"It was a one-game thing," Rivers said. "I'll do it here and there because I want to see more of a playoff rotation. But I'm not going to do that every often."

A. Sherrod Blakely can be reached at sblakely@comcastsportsnet.com. Follow Sherrod on Twitter at http:twitter.comsherrodbcsn

Beyond the numbers: The dual threat of Avery Bradley


Beyond the numbers: The dual threat of Avery Bradley

BOSTON – Another year, another season in which Avery Bradley plans to showcase a new and improved skill that will benefit the Boston Celtics.
But with each improved skill, Bradley moves just that much closer to being an all-around, two-way talent that creates problems for teams at both ends of the floor.
We all know about Bradley’s defense, which was good enough to land him a spot on the NBA’s All-Defensive first team last season. He also gets props for steadily improving his game offensively in some area every summer, but defenses might have their hands full more than ever with Bradley.
According to NBA stats guru Dick Lipe, the 6-foot-2 Bradley was the only guard in the NBA last season to shoot better than 70 percent in the restricted area among players who took a minimum of 200 field goal attempts.
He is among a list that includes Los Angeles Clippers big men DeAndre Jordan and Blake Griffin; Miami’s Hassan Whiteside; current teammate and former Atlanta Hawk Al Horford; San Antonio’s LaMarcus Aldridge; Golden State’s Kevin Durant and Atlanta big man Dwight Howard.
But if you’re thinking about keeping him away from that part of the floor, Bradley also made the 3-point shot a bigger part of his offensive game last season; as in, 40 percent of his shots came from beyond the 3-point line.

Having that kind of diversity makes him a difficult player to get a clear read on how to defend. And because of that, it may open things up even more so for his teammates.
Bradley can shoot from the perimeter; he can score close to the rim. His ball-handling skills have improved in the offseason to where it no longer looks as though it’s a major weakness.
And he defends at a level few players in the league can match.
Collectively it makes Bradley one of the many challenges awaiting teams whenever they face the Celtics, a player who is poised to showcase his diverse set of skills beginning tonight against the Brooklyn Nets.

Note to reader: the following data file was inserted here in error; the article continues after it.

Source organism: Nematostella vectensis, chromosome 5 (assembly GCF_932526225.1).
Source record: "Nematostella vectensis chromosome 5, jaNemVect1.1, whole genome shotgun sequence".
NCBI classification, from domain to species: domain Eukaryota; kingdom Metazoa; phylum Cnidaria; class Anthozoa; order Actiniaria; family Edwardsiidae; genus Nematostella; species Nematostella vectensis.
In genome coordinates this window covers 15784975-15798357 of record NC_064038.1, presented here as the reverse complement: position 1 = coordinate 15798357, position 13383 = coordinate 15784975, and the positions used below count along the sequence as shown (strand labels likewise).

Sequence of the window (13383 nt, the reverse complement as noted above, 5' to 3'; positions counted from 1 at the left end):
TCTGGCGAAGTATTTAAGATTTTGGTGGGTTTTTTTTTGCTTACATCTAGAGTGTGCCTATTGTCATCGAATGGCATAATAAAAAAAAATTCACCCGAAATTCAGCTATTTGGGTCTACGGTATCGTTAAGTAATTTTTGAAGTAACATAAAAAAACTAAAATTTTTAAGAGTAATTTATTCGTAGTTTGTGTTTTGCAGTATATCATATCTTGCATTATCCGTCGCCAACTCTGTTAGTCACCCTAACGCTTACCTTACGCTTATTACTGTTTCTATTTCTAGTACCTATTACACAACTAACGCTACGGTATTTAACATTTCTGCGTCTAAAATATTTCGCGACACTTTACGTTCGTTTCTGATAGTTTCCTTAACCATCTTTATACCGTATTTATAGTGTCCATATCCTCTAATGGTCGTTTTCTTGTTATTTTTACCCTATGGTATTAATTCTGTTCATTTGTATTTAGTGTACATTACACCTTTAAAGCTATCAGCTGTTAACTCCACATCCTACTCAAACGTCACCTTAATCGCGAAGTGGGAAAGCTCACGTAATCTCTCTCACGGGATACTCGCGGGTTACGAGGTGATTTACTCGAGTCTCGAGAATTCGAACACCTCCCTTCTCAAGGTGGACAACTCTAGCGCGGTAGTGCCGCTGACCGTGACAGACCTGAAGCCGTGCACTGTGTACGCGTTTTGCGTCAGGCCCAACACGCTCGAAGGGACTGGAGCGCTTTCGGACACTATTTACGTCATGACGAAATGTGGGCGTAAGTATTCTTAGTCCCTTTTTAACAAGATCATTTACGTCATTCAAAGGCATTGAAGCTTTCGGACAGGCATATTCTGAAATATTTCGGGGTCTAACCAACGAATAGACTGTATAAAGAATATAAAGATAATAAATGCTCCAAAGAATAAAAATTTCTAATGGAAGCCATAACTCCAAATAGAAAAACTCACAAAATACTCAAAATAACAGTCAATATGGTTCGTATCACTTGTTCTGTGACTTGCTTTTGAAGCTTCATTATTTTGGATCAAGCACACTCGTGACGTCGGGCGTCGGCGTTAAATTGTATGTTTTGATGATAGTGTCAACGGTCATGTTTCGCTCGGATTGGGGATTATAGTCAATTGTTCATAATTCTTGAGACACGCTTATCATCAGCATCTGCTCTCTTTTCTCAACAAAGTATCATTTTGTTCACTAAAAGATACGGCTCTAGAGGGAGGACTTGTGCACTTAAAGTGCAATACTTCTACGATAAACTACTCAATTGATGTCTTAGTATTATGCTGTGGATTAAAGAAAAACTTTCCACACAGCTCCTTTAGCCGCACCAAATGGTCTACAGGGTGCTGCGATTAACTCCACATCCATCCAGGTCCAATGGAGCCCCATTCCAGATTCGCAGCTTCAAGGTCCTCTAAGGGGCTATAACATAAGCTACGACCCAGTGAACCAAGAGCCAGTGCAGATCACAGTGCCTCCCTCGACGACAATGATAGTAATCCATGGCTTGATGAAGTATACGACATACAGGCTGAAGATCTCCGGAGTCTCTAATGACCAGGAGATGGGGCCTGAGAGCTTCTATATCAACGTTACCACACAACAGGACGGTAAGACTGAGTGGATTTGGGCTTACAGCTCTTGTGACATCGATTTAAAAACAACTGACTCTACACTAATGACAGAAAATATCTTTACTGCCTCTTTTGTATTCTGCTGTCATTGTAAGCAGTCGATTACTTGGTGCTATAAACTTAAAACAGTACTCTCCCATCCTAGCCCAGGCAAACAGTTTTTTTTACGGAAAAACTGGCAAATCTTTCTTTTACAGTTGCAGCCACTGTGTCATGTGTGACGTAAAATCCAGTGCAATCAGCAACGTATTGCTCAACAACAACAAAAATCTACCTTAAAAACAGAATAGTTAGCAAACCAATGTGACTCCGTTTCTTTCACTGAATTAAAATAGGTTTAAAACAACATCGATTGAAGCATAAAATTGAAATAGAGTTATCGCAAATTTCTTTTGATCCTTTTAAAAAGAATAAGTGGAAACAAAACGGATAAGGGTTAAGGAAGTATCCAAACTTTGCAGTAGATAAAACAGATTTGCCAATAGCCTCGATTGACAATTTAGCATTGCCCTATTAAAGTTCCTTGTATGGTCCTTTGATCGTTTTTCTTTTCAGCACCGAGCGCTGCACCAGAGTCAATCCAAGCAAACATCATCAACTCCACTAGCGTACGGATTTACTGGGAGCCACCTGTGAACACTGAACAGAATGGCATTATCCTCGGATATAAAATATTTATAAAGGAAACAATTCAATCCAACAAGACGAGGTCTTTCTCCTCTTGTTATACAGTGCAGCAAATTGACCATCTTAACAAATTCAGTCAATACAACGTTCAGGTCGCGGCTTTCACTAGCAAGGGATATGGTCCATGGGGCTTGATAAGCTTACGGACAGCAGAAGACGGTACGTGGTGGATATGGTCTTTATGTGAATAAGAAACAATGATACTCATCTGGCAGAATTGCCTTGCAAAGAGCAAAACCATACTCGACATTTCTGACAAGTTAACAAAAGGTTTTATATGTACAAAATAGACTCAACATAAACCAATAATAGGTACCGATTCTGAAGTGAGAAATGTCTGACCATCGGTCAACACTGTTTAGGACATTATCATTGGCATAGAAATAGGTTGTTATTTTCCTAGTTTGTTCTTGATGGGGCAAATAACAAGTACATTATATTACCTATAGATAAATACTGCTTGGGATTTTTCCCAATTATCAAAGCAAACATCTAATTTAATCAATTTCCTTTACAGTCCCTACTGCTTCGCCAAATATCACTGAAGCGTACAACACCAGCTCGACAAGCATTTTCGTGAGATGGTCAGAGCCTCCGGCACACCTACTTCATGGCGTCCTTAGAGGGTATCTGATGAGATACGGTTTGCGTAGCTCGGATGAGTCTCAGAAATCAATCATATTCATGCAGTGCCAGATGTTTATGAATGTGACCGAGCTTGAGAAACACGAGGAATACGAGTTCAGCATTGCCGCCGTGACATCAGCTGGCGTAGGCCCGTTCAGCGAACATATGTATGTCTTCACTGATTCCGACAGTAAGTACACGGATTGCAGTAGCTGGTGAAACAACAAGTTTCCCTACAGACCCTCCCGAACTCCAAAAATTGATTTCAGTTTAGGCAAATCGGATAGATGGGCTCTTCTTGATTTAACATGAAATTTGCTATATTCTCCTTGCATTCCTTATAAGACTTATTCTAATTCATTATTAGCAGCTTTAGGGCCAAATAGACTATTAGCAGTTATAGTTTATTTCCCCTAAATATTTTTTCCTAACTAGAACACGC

Pregame number: Al Horford to the rescue


Pregame number: Al Horford to the rescue

Tonight’s pregame number to watch is 45.4%. That was the Celtics' score frequency on pick and rolls finished by the screener last season, which was the worst rate in the NBA.

Score Frequency: The percentage of possession in which the team or player scores at least 1 point.

The major problem for the Celtics last season was personnel, as Jared Sullinger finished the most pick and roll plays for the C’s after setting a screen, and he was -- to put it nicely -- freaking terrible. Sullinger was the second-worst roll/pop man in the league, averaging a paltry 0.87 points per possession.

Fortunately, the Celtics replaced Jared Sullinger with four-time All-Star Al Horford, who is one of the elite roll/pop men in the NBA. Last season, Horford finished fifth in the NBA averaging 1.13 points per possession as a roll/pop man and boasted a more than solid 57.1 eFG% on those plays. 

eFG% (Effective Field Goal Percentage): Measures field goal percentage adjusting for the fact that a 3-point field goal is worth one more point than a 2-point field goal. The equation is ((FGM + (0.5 * 3PM)) / FGA

If you watched the preseason, then you already know the kind of impact Horford can have on the Celtics half court offense. So keep an eye out for those pick and rolls tonight and throughout the season, and we should see that 45.4% Score Frequency jump somewhere closer to 50%.